There are nods to dark masters in Malacqua — undercurrents of Kafka, a drumbeat of Beckett — but Nicola Pugliese’s novel has its own compelling voice, filled with the sound of water rushing, gushing, flowing, hammering on rooftops, falling in threads from the sky.
Naples is drowning, disintegrating, battered by relentless rain. Buildings collapse; huge sinkholes swallow cars and people. Ghostly and unsettling events are reported all over the city: mysterious visions, hidden dolls howling in anguish, coins that emit music audible only to small children. Signs and portents. Naples is an urban nightmare, the saturated ground itself a treacherous element. With a sense of mounting dread the inhabitants are witnessing the liquefaction of their city.
Pugliese, a Neapolitan journalist, published Malacqua in 1977 with the support of Italo Calvino. It was an instant best-seller in Italy, but the author inexplicably refused to permit a reprint, and only now after his death has it been reissued, evocatively translated by Shaun Whiteside.
Glimpsed through the deluge over four days in October of an unnamed year, we get vignettes of the local people: the café owner and his blue-eyed English wife; the local poet poised to give a public reading; the fruit and veg shopkeeper; a marshal of the carabinieri with a nervy wife; and (a startling foretaste of this year’s sleaze-fest) the sexually exploited secretary to a successful lawyer. There are others, and their voices blend in a stream of soliloquies —heartaches; sex, both passionate and dutiful; secrets; everyday pleasures; marital bitterness and failed chances.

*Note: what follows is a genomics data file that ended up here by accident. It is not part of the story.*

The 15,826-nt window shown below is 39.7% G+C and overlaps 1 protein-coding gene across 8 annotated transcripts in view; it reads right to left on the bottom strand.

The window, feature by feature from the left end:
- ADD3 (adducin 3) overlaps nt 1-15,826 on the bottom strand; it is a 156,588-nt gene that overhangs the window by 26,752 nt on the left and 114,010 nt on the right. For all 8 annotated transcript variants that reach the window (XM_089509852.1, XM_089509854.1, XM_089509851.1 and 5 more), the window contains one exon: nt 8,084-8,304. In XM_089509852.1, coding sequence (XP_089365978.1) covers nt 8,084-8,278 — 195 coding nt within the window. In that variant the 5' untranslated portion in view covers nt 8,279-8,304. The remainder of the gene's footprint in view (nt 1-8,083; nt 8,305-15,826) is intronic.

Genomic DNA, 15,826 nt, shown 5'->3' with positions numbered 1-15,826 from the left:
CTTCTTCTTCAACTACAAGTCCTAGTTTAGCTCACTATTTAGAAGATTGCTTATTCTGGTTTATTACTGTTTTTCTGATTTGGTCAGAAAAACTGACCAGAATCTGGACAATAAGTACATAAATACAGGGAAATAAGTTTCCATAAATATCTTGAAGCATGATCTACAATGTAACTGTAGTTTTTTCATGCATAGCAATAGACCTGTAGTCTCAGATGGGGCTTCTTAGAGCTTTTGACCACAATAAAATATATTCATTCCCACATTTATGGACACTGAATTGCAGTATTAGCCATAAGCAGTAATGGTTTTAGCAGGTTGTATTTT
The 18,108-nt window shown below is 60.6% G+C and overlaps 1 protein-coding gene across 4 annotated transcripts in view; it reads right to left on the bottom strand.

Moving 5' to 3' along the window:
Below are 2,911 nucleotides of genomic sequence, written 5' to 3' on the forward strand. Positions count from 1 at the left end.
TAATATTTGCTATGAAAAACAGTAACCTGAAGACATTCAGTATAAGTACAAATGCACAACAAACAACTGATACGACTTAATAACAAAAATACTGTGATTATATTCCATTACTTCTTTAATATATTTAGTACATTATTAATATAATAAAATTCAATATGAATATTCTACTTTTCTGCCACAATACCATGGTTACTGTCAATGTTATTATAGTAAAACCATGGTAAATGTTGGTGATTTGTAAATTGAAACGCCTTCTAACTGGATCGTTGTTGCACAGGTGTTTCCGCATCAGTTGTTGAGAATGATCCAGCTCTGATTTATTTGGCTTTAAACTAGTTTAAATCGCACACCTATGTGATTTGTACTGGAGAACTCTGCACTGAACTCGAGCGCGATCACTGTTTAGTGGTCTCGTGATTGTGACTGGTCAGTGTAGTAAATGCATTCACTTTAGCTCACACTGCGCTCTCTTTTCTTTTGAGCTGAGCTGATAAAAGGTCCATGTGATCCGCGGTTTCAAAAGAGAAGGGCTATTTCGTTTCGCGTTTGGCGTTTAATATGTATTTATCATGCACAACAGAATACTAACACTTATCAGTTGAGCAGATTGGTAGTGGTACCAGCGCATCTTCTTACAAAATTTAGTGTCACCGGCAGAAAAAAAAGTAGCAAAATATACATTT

The central figure (and occasional narrator) is a despairing, world-weary journalist gripped by the existential question: what if? What if the rain never stops? And in the final pages, granted an epiphany in his shaving mirror worthy of Proust, finding a flicker of hope in a hopeless world.
Many years ago, arriving at Naples central railway station, I needed a local street map. The man at the tourist desk handed me one, adding confidingly: ‘Be aware that Naples is not like other places: it is a theoretical city, una città teorica. Naples is a state of mind.’ The true protagonist of Malacqua is Naples, every street and piazza memorialised.
Beneath its dazzling postmodernist surface lies anger at what has been done to this city, not by the violence of nature but by bureaucratic inertia, neglect, buck-passing and corruption. Pugliese has captured with force and beauty the state of mind of a city that is both ‘theoretical’ and real.
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